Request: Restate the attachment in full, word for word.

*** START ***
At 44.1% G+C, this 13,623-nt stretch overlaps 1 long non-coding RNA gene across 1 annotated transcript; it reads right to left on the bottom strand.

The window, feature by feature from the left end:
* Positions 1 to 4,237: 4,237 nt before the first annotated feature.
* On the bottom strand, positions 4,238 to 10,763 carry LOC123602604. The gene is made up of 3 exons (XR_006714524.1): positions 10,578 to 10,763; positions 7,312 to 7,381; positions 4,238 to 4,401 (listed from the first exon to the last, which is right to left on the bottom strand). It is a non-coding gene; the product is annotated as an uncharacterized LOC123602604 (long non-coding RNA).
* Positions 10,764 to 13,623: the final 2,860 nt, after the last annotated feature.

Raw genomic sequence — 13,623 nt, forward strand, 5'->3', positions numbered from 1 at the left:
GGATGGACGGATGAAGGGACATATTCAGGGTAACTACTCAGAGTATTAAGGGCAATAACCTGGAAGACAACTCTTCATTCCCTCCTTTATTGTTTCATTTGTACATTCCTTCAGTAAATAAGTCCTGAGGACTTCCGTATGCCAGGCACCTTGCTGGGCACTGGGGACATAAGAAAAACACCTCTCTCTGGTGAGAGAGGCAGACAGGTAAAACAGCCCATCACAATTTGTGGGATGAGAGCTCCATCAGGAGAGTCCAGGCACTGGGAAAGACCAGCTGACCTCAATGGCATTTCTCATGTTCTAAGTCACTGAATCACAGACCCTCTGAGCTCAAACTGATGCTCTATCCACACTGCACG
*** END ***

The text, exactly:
At 44.1% G+C, this 13,623-nt stretch overlaps 1 long non-coding RNA gene across 1 annotated transcript; it reads right to left on the bottom strand.

The window, feature by feature from the left end:
* Positions 1 to 4,237: 4,237 nt before the first annotated feature.
* On the bottom strand, positions 4,238 to 10,763 carry LOC123602604. The gene is made up of 3 exons (XR_006714524.1): positions 10,578 to 10,763; positions 7,312 to 7,381; positions 4,238 to 4,401 (listed from the first exon to the last, which is right to left on the bottom strand). It is a non-coding gene; the product is annotated as an uncharacterized LOC123602604 (long non-coding RNA).
* Positions 10,764 to 13,623: the final 2,860 nt, after the last annotated feature.

Raw genomic sequence — 13,623 nt, forward strand, 5'->3', positions numbered from 1 at the left:
GGATGGACGGATGAAGGGACATATTCAGGGTAACTACTCAGAGTATTAAGGGCAATAACCTGGAAGACAACTCTTCATTCCCTCCTTTATTGTTTCATTTGTACATTCCTTCAGTAAATAAGTCCTGAGGACTTCCGTATGCCAGGCACCTTGCTGGGCACTGGGGACATAAGAAAAACACCTCTCTCTGGTGAGAGAGGCAGACAGGTAAAACAGCCCATCACAATTTGTGGGATGAGAGCTCCATCAGGAGAGTCCAGGCACTGGGAAAGACCAGCTGACCTCAATGGCATTTCTCATGTTCTAAGTCACTGAATCACAGACCCTCTGAGCTCAAACTGATGCTCTATCCACACTGCACG